In a context of increasing distrust in institutions, including government, media and news, there is need to understand how civic innovators are using media and technology to counter these trends. Based on over 40 interviews with practitioners, this report identifies “civic media practice” as media and technology used to facilitate democratic process. It focuses specifically on those practitioners using media tools to form relationships and build trust - a practice that sometimes runs counter to the apparent needs of organizations to enhance efficiency through technology. This report identifies civic media practice as a direct response to the crisis of distrust and describes the negotiation of values that takes place as media is designed and deployed in organizations.
The process of identification and evaluation of civic media practice is described in detail. The report presents a method of process evaluation that allows practitioners to measure their progress along two central axes: social infrastructure and objective. Civic media practice is always striving towards strong social infrastructure and longevity. As a means of measuring progress along these axes, we identify four activities that can be tracked. They include:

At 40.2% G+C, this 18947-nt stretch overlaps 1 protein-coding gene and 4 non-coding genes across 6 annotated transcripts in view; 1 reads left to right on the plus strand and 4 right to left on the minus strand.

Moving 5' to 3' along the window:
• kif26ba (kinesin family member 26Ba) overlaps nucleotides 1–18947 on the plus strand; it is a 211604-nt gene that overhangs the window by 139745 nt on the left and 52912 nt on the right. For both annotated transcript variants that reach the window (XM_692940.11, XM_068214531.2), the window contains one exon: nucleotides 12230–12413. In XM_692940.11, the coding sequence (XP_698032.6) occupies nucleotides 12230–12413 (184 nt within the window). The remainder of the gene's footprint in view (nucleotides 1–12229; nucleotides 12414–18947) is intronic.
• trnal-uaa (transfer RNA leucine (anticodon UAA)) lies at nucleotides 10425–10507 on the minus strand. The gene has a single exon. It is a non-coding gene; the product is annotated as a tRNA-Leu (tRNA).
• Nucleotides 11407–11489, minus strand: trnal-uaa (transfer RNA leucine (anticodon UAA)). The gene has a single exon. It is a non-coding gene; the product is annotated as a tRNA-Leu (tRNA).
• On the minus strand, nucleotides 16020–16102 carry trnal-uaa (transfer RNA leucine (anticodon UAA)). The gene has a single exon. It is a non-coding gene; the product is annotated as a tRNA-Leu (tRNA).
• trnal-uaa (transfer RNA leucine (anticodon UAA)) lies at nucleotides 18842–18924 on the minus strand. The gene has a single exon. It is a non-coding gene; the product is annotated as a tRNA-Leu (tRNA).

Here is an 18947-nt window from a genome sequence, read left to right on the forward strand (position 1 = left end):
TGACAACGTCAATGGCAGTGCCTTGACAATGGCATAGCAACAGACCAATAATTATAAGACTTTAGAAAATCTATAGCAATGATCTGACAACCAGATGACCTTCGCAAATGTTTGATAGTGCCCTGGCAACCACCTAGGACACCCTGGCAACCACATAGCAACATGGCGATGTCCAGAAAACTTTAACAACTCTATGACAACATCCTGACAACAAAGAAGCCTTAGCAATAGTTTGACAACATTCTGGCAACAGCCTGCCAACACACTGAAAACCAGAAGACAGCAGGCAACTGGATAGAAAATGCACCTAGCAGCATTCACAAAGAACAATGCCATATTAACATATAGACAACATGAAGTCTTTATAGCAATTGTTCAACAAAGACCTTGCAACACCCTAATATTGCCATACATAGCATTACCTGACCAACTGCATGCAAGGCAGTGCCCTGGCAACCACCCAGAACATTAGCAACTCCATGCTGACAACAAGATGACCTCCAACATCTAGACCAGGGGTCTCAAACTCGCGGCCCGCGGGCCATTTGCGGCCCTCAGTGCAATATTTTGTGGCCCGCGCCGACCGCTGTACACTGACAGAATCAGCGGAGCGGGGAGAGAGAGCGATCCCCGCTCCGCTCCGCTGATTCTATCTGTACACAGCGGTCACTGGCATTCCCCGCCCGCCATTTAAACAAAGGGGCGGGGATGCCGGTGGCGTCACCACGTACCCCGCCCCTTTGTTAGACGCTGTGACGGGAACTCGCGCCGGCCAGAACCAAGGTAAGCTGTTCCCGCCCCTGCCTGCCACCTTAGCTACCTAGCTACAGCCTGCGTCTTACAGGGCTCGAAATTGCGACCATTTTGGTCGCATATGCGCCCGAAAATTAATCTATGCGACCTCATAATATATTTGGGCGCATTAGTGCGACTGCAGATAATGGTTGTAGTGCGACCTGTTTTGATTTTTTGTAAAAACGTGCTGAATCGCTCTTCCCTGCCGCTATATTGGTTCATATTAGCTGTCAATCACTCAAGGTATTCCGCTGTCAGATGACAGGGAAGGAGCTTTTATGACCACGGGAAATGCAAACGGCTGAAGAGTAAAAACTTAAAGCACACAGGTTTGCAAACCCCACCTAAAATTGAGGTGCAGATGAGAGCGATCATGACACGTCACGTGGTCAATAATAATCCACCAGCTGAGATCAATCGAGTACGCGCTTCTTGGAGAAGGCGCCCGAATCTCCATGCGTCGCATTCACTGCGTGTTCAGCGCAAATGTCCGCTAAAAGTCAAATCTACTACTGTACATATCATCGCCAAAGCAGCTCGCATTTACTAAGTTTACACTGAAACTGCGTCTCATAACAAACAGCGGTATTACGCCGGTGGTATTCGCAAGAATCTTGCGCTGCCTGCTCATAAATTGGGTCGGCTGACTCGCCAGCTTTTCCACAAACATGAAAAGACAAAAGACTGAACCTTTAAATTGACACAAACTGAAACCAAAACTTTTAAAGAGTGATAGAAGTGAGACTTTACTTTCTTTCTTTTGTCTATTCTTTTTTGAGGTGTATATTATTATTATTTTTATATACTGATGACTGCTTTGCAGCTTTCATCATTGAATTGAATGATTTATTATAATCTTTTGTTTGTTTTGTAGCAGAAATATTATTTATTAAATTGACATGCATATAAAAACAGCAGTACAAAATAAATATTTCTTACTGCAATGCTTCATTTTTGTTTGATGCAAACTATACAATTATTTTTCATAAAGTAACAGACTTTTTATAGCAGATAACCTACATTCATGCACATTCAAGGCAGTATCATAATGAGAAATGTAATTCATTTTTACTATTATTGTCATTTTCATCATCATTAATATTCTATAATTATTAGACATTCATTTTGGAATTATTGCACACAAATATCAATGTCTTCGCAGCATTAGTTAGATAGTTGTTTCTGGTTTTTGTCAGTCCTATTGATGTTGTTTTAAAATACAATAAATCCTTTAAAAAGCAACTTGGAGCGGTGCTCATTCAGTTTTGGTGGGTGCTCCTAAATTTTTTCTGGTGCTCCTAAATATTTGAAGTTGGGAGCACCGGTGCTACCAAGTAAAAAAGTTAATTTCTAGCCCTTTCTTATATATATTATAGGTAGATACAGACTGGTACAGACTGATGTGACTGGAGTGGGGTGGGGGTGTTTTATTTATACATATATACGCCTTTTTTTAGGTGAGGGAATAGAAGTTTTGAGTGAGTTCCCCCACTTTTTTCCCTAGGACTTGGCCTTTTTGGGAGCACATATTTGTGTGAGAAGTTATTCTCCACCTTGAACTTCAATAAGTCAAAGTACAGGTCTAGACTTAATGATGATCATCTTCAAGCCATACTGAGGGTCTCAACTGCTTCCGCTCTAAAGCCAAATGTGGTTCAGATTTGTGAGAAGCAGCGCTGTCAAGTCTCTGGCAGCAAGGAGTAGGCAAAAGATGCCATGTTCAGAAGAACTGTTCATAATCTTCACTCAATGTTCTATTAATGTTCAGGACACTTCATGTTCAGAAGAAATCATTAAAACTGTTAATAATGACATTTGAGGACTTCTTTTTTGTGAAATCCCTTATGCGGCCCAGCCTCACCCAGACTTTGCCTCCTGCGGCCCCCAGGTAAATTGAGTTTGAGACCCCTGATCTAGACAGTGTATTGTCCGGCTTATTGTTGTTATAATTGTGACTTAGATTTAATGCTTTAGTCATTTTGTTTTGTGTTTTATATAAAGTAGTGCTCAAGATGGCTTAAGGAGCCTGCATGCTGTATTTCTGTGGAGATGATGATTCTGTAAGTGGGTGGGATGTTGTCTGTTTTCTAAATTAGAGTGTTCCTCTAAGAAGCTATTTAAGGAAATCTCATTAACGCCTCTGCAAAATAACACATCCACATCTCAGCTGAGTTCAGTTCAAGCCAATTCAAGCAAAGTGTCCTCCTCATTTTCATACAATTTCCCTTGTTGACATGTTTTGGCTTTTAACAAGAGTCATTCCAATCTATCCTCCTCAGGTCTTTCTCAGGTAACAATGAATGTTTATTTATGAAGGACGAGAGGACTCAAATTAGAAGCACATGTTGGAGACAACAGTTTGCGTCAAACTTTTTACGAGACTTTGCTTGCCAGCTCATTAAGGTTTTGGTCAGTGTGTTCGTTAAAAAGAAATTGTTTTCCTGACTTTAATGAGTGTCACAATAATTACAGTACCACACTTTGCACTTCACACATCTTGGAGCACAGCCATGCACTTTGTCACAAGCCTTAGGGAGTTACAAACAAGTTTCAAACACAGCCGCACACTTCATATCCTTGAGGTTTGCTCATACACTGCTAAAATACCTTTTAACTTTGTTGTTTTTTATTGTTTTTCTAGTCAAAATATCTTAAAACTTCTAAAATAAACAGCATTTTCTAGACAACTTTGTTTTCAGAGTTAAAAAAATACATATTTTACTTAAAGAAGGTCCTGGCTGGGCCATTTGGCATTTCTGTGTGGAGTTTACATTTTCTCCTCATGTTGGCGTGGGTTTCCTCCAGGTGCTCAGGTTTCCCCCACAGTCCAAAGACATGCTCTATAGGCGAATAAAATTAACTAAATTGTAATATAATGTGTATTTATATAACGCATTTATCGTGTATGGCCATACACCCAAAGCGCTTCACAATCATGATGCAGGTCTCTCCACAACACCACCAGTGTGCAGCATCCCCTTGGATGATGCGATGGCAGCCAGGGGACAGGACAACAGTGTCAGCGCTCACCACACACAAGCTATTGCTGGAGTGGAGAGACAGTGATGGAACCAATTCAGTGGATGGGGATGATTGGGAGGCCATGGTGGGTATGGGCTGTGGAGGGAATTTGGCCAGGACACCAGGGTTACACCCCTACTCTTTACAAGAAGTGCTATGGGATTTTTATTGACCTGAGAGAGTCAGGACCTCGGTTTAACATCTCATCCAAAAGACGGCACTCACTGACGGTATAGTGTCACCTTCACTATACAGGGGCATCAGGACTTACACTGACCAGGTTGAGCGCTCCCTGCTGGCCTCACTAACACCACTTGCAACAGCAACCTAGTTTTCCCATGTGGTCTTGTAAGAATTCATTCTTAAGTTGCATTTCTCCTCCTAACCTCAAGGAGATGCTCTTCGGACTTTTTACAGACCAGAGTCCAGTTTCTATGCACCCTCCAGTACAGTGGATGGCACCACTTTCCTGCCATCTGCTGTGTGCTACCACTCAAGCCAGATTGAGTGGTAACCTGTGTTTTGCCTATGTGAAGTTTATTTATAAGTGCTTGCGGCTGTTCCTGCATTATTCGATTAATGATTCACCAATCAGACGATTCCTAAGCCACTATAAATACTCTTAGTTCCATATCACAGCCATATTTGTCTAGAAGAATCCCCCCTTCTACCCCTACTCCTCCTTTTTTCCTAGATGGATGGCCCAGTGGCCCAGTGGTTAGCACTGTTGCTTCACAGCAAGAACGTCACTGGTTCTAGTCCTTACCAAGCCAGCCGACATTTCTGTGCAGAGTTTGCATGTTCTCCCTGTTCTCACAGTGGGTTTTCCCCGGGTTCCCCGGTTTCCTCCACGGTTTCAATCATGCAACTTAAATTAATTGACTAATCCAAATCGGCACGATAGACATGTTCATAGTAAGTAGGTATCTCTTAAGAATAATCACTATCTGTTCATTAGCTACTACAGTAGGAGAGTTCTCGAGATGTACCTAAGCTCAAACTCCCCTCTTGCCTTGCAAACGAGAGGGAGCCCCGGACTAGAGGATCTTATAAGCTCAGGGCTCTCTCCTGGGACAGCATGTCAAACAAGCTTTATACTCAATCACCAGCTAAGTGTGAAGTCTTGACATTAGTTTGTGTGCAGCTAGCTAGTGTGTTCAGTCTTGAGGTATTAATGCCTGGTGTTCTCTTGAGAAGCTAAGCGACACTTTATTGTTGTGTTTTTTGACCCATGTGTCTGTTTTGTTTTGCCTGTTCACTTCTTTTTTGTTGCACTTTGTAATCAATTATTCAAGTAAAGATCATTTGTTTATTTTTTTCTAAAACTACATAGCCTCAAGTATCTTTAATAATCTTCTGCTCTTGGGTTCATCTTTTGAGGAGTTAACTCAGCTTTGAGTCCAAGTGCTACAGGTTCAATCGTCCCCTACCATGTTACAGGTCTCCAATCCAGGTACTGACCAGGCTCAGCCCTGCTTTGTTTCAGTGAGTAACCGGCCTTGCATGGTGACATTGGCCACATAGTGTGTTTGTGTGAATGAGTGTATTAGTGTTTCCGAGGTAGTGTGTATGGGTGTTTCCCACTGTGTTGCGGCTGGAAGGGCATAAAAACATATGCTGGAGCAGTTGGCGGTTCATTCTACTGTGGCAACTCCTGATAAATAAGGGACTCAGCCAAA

- Network Building
- Holding Space for Discussion
- Distributing Ownership
- Persistent Input
We present reflective questions that can be asked throughout a civic media project to track progress in these areas. Finally, we provide recommendations for practitioners and funders as they create and support civic media practice. The institution of civic media is nascent. This report is meant to solidify common principles and provide direction for those invested in transforming civic life through media practice.
Author(s): Eric Gordon, Gabriel Mugar
Published: February 1st 2018